After more than 15 minutes, it became obvious to me that the man – who was becoming increasingly agitated – was determined not to absorb a $2.99 loss – no matter the cost to Shoppers Drug Mart. I mention that because there were 3 clerks plus the tall man preventing access to the cash register for about a dozen customers for about 15 minutes all for the purpose of saving Shoppers Drug Mart : $2.99.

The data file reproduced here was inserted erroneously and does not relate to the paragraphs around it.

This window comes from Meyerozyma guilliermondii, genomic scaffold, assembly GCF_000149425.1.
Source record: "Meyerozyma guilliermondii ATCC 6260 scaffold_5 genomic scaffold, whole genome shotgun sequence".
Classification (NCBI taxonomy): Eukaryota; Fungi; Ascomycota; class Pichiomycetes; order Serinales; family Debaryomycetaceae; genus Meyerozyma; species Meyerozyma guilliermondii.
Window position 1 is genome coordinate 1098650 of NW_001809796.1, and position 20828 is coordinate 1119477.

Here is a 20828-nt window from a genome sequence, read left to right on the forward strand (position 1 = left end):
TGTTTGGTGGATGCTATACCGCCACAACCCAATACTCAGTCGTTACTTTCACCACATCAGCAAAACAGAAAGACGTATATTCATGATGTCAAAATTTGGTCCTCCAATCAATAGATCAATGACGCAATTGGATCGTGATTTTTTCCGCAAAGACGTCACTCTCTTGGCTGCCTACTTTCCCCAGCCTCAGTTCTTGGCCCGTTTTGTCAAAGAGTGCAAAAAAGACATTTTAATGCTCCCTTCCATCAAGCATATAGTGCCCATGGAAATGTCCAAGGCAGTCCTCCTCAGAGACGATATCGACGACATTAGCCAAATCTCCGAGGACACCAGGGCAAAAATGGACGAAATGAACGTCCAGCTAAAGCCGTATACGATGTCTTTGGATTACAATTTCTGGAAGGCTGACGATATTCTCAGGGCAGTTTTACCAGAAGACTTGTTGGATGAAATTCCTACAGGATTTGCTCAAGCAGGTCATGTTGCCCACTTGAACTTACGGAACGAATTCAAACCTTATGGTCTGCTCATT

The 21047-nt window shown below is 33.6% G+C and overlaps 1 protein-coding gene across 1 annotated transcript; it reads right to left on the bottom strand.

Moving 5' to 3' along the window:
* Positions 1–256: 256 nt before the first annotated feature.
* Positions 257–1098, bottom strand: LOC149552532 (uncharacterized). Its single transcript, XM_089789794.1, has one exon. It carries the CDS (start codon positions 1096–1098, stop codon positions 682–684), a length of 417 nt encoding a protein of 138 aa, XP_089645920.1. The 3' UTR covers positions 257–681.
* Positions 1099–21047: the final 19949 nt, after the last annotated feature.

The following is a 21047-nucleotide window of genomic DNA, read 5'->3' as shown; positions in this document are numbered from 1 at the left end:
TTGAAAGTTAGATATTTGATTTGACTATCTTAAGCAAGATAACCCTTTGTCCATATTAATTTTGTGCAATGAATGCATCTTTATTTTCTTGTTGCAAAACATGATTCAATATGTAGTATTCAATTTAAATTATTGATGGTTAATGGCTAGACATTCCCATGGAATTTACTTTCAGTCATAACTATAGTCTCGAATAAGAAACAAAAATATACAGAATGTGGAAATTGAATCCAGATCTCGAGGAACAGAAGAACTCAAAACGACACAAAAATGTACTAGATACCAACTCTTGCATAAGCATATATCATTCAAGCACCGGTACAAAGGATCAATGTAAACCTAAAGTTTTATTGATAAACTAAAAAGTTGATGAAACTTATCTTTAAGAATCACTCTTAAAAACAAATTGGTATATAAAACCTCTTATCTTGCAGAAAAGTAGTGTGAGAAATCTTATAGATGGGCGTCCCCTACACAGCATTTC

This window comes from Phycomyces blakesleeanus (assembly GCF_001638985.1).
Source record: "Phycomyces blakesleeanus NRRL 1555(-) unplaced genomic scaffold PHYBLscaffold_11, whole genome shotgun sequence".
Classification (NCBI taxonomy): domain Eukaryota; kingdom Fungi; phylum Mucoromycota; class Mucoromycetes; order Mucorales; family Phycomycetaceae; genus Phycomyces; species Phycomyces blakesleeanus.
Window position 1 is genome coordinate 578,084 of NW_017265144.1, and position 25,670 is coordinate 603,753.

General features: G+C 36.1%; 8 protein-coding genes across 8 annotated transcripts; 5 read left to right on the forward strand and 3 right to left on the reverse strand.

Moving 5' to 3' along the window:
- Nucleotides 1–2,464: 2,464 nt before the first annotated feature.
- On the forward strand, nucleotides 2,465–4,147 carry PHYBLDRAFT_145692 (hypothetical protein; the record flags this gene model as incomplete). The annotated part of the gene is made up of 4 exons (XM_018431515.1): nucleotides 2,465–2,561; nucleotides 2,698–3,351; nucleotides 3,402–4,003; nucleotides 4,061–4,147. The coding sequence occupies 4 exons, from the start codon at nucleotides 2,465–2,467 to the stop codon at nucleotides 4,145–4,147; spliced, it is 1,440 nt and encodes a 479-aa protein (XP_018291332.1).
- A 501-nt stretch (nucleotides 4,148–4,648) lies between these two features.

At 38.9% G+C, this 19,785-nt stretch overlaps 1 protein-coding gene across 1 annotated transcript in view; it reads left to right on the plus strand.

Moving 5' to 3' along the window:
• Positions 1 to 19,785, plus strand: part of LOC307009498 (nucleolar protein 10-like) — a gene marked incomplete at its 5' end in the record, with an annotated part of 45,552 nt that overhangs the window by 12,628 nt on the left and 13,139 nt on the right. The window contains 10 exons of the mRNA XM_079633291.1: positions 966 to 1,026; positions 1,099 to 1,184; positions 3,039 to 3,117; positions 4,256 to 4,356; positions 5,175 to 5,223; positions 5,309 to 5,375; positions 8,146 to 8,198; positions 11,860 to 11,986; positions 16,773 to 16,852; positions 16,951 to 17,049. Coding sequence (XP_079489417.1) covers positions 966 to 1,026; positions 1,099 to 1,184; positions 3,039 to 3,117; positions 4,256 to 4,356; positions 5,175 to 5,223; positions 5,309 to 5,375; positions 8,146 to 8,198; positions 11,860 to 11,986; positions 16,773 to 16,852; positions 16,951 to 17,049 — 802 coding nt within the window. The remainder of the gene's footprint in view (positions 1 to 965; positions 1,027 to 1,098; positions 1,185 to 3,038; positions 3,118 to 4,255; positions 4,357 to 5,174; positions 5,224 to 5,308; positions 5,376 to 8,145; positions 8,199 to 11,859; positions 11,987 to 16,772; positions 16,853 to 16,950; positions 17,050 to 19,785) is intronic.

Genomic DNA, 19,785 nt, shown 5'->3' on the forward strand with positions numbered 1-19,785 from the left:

A kafkaesque situation. But that is not all. As I was leaving, the tall man shouted an 800 telephone number – apparently the customer service office for Shoppers Drug Mart. His way of saying – I won and there is nothing you can do about it because I know the customer service department is going to back me up. If the man I talked to is what passes for good customer service at Shoppers Drug Mart, I don’t need to call, I have already become quite familiar with their work.